Raspberry PI Pico and e-paper (e-ink) Display
Raspberry PI Pico e-paper (e-ink) displays are output devices that make cool your project results and help to save a lot of power. Once configured with the content to show, they can keep the display images active even without the need for any power source!
In this tutorial, I will show you how to connect and use a Raspberry PI Pico e-paper (e-ink) display by using MicroPython.
How e-paper Displays Work
The technology behind e-paper displays is not really new. According to Wikipedia, the e-ink notion exists since the 1970s and the official E Ink company have been founded in 1997.
Leaving the history to the related Wikipedia link, the e-paper displays have a really ingenious working principle, that I will describe briefly.
A delimited, clear fluid space encloses a consistent number of particles with different colors (usually black and white). The black pigments are electrically attracted by positive poles, while the white particles are attracted by negative poles.
On the top and bottom of these fluid spaces, two controlled electrodes will create the positive or negative pole required to move on the top side (the side visible from the user) the white or black pigments, giving the output result according to the color moving to the top:
Each of these systems will compose a single pixel of the e-paper display, so allowing our image to be shown as a dense assemble of particles moving up or down.
What is important is that once the pigments have moved to the top (or down) side, they don’t need to get still polarized: they will keep the state until a different polarization will move them into a different position.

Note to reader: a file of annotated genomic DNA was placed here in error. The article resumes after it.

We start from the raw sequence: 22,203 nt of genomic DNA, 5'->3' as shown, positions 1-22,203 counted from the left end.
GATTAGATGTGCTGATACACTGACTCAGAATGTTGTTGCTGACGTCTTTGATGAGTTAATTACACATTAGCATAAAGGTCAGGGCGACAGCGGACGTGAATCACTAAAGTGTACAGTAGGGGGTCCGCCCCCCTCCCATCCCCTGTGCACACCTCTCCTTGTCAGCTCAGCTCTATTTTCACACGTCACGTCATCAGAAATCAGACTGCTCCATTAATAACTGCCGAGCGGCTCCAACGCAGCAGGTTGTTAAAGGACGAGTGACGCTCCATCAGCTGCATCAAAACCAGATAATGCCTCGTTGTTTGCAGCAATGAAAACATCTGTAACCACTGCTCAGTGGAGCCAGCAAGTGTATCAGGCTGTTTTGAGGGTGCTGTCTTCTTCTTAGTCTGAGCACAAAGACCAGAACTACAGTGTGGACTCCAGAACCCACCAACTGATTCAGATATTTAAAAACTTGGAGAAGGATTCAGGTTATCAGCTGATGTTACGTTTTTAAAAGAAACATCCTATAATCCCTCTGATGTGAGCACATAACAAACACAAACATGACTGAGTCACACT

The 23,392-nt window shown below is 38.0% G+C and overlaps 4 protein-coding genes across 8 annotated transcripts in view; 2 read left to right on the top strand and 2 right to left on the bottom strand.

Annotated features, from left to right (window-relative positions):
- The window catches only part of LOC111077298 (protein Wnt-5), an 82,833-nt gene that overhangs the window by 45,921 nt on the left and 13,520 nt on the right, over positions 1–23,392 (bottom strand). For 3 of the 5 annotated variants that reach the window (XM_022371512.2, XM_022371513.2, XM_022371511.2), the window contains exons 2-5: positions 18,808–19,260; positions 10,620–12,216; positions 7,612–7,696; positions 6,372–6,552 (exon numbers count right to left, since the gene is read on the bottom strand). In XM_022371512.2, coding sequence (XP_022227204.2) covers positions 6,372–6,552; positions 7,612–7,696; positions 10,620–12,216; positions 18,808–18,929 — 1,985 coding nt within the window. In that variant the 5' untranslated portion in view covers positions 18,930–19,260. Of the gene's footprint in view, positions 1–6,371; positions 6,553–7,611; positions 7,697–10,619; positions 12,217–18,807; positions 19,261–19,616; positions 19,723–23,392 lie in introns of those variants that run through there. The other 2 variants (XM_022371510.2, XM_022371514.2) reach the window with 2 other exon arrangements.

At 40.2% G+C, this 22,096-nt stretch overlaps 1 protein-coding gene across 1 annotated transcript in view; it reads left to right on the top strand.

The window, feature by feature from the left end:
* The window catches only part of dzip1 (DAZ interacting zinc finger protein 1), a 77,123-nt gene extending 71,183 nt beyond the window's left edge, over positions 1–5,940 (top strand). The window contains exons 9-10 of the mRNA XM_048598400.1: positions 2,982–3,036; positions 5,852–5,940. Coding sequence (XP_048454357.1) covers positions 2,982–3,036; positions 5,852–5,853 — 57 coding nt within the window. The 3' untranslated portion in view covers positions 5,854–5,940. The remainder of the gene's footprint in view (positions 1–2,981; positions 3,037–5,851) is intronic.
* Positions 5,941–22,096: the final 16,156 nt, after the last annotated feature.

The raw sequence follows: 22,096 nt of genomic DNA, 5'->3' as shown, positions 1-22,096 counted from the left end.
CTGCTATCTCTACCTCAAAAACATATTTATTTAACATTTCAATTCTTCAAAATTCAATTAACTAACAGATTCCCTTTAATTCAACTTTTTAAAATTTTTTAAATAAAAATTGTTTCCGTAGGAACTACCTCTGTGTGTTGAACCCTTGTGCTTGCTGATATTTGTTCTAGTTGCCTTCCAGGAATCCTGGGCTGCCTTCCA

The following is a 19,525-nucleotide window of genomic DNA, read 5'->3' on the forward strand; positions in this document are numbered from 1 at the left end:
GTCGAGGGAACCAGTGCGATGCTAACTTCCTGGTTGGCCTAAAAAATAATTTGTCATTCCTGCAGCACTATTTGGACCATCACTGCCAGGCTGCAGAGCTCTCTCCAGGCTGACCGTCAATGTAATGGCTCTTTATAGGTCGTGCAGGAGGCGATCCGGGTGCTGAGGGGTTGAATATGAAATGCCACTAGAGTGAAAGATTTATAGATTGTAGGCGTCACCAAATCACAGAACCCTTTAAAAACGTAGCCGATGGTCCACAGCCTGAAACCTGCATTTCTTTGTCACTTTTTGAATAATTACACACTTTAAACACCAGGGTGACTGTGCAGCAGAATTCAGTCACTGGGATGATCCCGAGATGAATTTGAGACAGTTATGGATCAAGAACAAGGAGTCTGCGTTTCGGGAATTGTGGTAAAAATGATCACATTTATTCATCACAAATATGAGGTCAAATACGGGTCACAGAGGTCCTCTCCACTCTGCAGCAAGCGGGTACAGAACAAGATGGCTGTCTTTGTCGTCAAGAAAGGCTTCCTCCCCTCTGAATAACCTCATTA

What We Need
As usual, I suggest adding from now to your favourite e-commerce shopping cart all the needed hardware, so that at the end you will be able to evaluate overall costs and decide if continue with the project or remove them from the shopping cart. So, hardware will be only:
- A common computer (maybe with Windows, Linux or Mac). It can also be a Raspberry PI Computer board
- Raspberry PI Pico microcontroller (with a common micro USB cable)
- e-paper module (the mine is from SunFounder shop)
Wiring diagram for e-paper Raspberry PI Pico
Please arrange the Raspberry PI Pico e-paper display connections according to the following diagram, according to the Raspberry PI Pico pinout:
|Raspberry PI Pico||e-paper|
Please find below some pictures from my connection, where I had a 8-wires cable allowing me to connect the e-paper display directly to my Raspberry PI Pico
Check the Epaper Hardware Version
For people having the Waveshare Raspberry PI Pico Epaper display, it’s really important to check your display hardware version in order to get it working properly. I found that mine is the V2, as you can see from the label on my display backside:
Install MicroPython on Raspberry PI Pico
Connect RPI Pico to Thonny. For the very first steps and to install MicroPython, you can refer to my tutorial about the First steps with Raspberry PI Pico.
Get the Epaper MicroPython Library
Download the proper library from Waveshare library: https://github.com/waveshare/Pico_ePaper_Code/tree/main/python
A copy of the Raspberry PI Pico V2 e-paper display library with MicroPython is also available from my download area, with the following link: